Private sector forecasters are hopeful the economy will do slightly better next year as global conditions stabilise, according to a new survey.
However, they have downgraded their outlook for this year as a hoped-for Christmas boost has failed to materialise.
Growth should come in at 1.9 per cent this year, down from a forecast of 2.2 per cent, according to economists polled by the Monetary Authority of Singapore (MAS) in its quarterly survey out yesterday.
The Trade and Industry Ministry had said in its latest economic report that growth for the year should come in at "close to 2 per cent".
On next year's prospects, the survey respondents expect the economy to grow at a slightly faster pace of 2.2 per cent.
"Developed economies should start doing more for global demand next year, and China's growth is expected to stabilise," said CIMB Private Bank economist Song Seng Wun. "So it should be 'less bad'... But then again, we've been saying that for the past few years."
He said consumers and businesses are going cautiously into the new year.
"There's still a question mark over the confidence of households and businesses, and this is not being helped by geopolitical tensions and terrorist events."
Barclays economist Leong Wai Ho said Singapore companies will continue to experience the same tight labour market and face similar revenue prospects next year as they have done this year.
Still, while the outlook is hardly buoyant, there are "no signs of systemic weakness", he added.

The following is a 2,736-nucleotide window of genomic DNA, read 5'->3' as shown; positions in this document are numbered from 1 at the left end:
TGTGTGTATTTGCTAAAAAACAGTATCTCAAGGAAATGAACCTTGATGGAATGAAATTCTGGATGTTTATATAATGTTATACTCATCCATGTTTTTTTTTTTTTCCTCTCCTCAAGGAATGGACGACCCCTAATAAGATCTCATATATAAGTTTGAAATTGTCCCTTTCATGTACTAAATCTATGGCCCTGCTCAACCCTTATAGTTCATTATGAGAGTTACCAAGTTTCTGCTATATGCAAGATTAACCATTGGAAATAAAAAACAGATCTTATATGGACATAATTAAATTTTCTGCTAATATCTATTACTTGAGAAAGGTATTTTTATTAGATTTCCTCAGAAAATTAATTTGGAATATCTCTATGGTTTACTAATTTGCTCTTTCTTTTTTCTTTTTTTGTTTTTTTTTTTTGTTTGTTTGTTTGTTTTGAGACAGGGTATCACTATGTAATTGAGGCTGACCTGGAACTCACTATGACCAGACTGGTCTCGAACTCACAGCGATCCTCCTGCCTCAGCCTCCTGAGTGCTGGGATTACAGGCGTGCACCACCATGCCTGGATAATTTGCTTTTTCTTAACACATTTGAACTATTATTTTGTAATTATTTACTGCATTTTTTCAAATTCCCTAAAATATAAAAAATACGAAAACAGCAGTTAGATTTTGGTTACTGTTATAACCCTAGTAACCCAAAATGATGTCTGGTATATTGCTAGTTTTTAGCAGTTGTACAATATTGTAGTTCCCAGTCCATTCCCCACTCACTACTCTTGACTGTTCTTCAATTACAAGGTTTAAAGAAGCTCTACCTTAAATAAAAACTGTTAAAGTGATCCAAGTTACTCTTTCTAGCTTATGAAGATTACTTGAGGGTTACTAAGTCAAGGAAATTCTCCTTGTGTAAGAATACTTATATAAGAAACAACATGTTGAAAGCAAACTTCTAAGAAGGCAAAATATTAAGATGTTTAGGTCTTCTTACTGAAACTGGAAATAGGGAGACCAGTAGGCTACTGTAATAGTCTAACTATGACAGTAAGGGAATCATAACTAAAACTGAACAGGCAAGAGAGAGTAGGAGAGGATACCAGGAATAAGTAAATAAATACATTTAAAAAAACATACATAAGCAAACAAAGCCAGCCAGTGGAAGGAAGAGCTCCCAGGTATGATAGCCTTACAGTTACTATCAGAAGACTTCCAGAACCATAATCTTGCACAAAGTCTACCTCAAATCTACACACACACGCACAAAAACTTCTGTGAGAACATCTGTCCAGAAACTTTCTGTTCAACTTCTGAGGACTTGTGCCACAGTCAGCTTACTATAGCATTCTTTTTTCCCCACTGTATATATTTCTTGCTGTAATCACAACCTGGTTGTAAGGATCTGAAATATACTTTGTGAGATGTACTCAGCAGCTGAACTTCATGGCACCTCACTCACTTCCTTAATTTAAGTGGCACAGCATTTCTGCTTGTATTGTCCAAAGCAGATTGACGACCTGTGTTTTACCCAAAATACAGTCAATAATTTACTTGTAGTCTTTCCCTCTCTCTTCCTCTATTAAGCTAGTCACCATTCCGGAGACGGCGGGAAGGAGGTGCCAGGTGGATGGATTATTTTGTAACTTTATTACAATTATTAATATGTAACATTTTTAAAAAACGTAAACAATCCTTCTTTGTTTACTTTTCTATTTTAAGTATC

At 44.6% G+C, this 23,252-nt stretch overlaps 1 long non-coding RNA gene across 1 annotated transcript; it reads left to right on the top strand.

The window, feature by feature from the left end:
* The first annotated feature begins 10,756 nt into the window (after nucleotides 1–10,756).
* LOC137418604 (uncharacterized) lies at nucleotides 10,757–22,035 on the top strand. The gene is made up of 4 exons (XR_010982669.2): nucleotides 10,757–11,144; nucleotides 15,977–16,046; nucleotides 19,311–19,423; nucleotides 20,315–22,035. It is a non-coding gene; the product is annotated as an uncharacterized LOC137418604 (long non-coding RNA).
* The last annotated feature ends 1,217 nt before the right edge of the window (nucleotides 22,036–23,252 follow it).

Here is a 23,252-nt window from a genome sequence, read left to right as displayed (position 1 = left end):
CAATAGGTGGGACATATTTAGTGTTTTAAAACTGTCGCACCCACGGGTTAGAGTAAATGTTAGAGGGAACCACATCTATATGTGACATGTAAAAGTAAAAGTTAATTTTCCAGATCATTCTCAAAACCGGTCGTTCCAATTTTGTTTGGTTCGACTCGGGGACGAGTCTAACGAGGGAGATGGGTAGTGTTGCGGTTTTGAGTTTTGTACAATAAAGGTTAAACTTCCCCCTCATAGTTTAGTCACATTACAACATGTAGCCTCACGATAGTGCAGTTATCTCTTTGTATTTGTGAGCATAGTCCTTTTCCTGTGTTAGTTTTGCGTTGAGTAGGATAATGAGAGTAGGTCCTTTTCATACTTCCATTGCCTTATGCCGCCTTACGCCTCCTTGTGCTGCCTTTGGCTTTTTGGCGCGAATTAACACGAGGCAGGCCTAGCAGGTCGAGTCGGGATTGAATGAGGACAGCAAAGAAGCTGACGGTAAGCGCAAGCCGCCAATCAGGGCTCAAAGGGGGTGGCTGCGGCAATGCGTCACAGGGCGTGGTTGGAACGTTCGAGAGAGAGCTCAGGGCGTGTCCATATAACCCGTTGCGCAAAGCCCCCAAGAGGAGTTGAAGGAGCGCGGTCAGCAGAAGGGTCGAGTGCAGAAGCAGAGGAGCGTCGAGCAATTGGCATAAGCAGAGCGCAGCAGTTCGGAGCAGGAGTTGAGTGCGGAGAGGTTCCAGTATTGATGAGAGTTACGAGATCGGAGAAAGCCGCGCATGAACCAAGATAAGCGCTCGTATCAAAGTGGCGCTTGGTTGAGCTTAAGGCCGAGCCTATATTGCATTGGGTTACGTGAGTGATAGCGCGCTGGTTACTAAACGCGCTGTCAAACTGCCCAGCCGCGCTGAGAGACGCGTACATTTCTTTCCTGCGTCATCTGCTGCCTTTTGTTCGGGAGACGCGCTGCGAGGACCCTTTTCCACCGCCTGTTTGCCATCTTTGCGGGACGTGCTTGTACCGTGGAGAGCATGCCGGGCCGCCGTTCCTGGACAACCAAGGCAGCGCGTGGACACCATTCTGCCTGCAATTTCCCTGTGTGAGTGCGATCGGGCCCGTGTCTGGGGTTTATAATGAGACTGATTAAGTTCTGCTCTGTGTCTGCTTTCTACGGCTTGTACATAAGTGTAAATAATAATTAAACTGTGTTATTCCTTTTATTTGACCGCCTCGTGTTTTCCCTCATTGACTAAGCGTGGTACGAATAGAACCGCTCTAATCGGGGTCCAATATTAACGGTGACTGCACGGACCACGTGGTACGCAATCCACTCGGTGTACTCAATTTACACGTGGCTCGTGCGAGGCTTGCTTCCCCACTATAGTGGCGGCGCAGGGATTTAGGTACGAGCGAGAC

The MAS survey reflects the views of 22 analysts who monitor the Singapore economy.
For this year, financial services and insurance and wholesale and retail trade are likely to continue driving the economy. Both should expand at about 6 per cent this year, said the forecasters.
Meanwhile, manufacturing is expected to be the worst-hit sector this year and will likely remain soft in the first half of next year.
The industry, which makes up a fifth of the economy, is forecast to shrink 4.7 per cent for the whole of this year, down from an earlier estimate of a 2.7 per cent decline.
CIMB's Mr Song said the last three months of the year are traditionally the busiest for exporters, "but so far it's been relatively weak".
This is likely to spill over into next year and make the first quarter - usually the weakest for manufacturers - even softer than normal, he added.
Barclays' Mr Leong said factories in the region have been holding on to high levels of inventory, instead of producing new goods, owing to uncertainty over the outlook.
Even the usual year-end festive demand has not been enough to diminish these high inventories and "as a result, the Christmas effect has been completely masked", he added.
Mr Allen Ang, group managing director of Aldon Technologies, which refurbishes parts for flat panel and semiconductor manufacturers, said its sales dipped in the second half of this year.
He expects this to continue into the new year. "Our customers are not seeing strong orders coming in," he said.